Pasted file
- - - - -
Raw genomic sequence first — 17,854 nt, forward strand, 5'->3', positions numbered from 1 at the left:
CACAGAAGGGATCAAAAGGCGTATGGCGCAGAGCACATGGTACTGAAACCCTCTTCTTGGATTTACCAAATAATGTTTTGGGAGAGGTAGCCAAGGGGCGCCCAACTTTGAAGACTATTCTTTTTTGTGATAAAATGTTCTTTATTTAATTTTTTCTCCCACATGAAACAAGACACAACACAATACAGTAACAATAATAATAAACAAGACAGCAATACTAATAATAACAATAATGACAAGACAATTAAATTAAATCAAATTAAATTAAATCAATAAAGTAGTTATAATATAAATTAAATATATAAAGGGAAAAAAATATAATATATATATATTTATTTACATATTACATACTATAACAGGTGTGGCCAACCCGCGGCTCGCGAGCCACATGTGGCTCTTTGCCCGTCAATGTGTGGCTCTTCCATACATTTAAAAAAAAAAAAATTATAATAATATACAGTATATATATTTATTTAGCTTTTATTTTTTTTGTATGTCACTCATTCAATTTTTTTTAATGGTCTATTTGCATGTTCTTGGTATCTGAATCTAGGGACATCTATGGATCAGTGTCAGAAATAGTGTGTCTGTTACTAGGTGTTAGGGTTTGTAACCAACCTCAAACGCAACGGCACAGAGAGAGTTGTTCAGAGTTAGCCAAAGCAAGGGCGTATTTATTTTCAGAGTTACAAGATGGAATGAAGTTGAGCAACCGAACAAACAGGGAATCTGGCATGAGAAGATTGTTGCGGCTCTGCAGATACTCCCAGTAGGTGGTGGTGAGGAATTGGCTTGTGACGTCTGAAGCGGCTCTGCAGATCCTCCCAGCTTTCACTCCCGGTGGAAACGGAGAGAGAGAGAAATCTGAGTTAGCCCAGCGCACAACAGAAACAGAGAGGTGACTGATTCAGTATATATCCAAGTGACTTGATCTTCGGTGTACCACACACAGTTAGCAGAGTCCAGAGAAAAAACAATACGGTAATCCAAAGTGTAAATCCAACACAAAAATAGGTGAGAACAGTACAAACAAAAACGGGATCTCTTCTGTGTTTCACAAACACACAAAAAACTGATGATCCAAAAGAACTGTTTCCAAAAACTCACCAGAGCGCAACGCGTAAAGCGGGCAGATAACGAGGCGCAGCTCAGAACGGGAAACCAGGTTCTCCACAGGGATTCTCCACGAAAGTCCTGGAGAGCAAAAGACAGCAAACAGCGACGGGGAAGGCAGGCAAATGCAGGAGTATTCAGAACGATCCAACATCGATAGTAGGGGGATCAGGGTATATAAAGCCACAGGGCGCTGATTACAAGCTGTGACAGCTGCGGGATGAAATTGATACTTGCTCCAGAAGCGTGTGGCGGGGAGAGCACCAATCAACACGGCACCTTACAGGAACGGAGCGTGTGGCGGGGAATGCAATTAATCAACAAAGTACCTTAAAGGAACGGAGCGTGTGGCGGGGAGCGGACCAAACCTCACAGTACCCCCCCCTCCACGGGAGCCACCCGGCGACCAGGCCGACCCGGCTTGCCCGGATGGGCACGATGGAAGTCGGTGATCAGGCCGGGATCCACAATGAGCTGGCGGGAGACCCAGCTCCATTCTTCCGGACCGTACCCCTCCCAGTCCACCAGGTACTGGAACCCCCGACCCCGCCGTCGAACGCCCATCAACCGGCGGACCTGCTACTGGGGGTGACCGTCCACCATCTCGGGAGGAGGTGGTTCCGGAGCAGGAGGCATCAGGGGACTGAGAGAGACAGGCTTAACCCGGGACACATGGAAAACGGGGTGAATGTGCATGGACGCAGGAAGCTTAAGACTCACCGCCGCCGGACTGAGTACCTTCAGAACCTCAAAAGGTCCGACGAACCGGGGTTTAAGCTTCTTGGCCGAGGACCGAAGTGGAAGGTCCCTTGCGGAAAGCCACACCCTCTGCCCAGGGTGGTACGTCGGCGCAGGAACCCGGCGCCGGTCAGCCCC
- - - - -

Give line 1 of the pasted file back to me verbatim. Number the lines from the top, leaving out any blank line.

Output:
Raw genomic sequence first — 17,854 nt, forward strand, 5'->3', positions numbered from 1 at the left: